LaVar Arrington, a former Washington Redskins linebacker who writes the Hard Hits blog for The Washington Post, wrote after the investigation that the best players in the history of football have always brought a "seek and destroy mentality" to the game.

"So in a culture where it's an unwritten part of the game to get the best opposing player out of it, that's what players have done and still do to this day. The fact that there's such outrage appears to be a bit strange to me," Arrington wrote on his blog.

The NFL said the bounty program was a clear violation of rules intended to protect "player safety and competitive integrity."

soundoff (302 Responses)
  1. Sarah Conner

    I was one of the few that noticed the Saints were playing dirty espexially the year they won the SB. No honor in playing dirty. Drew masked it with his white bread image but I saw through it. Strip them of the super bowl trophy.

    March 21, 2012 at 2:52 pm | Report abuse |
    • Really?

      You can't really be this stupid right?

      March 22, 2012 at 7:49 am | Report abuse |
    • jessica

      omg get a life and read the article.. its been going on forever and nobody played any differently that year than any other year... also IN THE ARTICLE it said that drew brees knew nothing of it

      March 22, 2012 at 4:29 pm | Report abuse |
    • whirlwindshadow

      One of the few idiots who don't know anything about football.

      March 22, 2012 at 8:06 pm | Report abuse |
  2. NFLHypocrites

    So the NFL promotes (and makes Billions from) the big hits, sacks, knockdowns, forced fumbles, separating the ball from the player, etc. Every week you can listen to announcers, coaches and players talk about how the defense needs to get the QB, knock him down, hit him, punish the other team, etc. Players are judged and rewarded on their ability to do exactly that.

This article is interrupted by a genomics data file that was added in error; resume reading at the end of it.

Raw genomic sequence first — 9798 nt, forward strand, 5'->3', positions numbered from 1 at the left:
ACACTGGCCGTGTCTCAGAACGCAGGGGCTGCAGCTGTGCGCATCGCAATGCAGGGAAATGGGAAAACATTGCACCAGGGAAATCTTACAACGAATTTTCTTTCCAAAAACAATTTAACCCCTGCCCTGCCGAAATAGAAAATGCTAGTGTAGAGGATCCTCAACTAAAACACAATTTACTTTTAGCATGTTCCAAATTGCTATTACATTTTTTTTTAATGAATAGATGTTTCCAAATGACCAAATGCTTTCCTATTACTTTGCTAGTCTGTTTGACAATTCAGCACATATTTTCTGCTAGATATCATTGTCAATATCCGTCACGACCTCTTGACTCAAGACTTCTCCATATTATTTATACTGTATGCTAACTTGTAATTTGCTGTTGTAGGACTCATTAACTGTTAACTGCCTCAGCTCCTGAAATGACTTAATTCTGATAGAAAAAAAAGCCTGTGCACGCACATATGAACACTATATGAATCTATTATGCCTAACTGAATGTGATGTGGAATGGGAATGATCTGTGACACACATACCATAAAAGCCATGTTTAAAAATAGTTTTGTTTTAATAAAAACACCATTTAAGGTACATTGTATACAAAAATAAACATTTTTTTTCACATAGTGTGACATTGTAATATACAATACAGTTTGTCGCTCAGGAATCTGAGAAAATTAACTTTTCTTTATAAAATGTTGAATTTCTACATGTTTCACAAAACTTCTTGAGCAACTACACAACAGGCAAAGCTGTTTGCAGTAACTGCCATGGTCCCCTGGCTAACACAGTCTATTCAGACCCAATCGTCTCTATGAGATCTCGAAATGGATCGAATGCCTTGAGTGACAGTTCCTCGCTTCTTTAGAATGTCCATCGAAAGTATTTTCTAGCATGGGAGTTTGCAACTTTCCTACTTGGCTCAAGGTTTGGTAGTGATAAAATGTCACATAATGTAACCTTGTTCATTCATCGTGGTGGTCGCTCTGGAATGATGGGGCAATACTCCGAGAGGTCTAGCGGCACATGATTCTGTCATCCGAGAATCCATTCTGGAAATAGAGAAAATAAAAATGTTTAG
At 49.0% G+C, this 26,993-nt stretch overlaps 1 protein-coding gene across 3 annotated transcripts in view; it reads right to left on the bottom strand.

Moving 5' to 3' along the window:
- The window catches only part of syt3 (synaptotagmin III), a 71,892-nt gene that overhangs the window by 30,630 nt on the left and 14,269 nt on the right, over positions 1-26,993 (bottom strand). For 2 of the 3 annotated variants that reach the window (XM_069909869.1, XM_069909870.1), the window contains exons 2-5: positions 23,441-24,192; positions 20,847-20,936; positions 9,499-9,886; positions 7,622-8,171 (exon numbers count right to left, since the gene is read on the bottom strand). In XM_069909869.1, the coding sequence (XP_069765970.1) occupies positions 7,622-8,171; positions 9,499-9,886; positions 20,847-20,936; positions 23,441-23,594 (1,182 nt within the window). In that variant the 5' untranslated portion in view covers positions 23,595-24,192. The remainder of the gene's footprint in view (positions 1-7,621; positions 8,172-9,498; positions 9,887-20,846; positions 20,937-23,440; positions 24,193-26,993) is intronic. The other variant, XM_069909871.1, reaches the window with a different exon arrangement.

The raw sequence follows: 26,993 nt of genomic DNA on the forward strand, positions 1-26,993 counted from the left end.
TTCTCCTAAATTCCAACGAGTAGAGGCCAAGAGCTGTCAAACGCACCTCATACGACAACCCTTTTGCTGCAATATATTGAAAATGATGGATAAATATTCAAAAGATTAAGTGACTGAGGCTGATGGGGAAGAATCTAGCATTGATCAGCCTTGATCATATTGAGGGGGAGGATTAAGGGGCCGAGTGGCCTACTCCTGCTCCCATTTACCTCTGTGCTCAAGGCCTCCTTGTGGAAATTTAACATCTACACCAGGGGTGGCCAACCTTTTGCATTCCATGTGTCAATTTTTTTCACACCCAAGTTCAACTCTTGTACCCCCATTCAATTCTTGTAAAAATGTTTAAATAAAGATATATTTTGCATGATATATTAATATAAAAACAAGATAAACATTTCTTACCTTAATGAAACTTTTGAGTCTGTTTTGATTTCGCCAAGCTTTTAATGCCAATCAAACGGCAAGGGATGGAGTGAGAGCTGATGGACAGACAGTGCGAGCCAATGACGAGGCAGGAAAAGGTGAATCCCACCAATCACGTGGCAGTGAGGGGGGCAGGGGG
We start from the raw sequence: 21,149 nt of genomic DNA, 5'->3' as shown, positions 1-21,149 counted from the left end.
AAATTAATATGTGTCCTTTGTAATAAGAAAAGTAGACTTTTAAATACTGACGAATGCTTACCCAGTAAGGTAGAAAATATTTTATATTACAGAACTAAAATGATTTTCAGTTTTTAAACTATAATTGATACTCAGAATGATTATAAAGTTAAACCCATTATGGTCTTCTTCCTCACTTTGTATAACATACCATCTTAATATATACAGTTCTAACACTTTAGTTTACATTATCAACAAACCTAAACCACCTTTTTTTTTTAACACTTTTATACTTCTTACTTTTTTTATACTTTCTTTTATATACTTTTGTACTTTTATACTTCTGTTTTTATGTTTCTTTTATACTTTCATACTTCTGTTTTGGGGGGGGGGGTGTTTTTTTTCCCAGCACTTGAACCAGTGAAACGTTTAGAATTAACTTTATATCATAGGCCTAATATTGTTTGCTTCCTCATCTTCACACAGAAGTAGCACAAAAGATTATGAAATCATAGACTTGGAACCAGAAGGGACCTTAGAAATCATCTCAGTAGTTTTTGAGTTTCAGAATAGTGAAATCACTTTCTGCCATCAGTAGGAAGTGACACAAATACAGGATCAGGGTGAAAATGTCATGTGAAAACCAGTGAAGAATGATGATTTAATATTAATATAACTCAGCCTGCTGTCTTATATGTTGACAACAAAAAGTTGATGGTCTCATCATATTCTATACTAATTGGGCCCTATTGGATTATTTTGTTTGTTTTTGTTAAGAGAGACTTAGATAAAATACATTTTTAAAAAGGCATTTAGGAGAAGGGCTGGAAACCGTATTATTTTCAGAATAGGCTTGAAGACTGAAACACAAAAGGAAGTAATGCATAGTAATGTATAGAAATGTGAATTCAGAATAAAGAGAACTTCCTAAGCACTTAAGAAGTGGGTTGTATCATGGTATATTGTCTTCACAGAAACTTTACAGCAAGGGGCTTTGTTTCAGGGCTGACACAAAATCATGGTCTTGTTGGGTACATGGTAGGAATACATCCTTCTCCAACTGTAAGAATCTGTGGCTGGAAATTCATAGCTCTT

Yet we are supposed to believe that a $1500 bounty makes a player making millions go out and do something he wouldn't be trying to do otherwise? Ludicrous! As far as intentionally injuring, if that was the true intent, why were there not a slew of players carted off during this time period? It seems to me that it would be pretty easy to injure someone in a game if that was the primary objective. I understand the NFL wanting to send a message, but Goodell should then punish himself, and the entire league for being complicit in developing the culture that rewards and encourages this behavior. So NFL, why don't you come clean.....this is all about having a scapegoat for getting caught breaking a league rule and making a dirty little secret public. It has nothing to do with "player safety" other than creating the perception that they are doing something about it. The game didn't get any safer this afternoon after this was announced. Hypocrisy at its best.

    March 21, 2012 at 3:12 pm | Report abuse |
    • NFLBoycot

      NFLHypocrites – you hit the NAIL on the head. $1500 is play money to these guys and if they were seriously doing this for the money the sidelines would have been empty!
      This practice is is league wide, not just this team. They hated that Brett didn't go to the SB as they wanted a Peyton/Farve showdown in '09, there is NO doubt about that.
      And I read that the Colts had gotten off with no penalties after their bounty accusation – which I am sure took place as well. NFL has placed so many rules on the game, it is becoming a joke. I for one am boycotting the game, hope others to follow, hit the NFL in THEIR pockets, but I am sure they won't feel it after the $500k they get from the Saints.

      March 21, 2012 at 4:09 pm | Report abuse |
  3. Roxy

    Why isn't paying a human to deliberately injure another considered felonious assault and conspiracy? These were acts well outside the boundaries of "sport" and should be prosecuted as such.

    March 21, 2012 at 3:19 pm | Report abuse |
  4. SPENT

    This sucks! America love violence and we are thwarted by this ruling.

    March 21, 2012 at 3:41 pm | Report abuse |
  5. Henry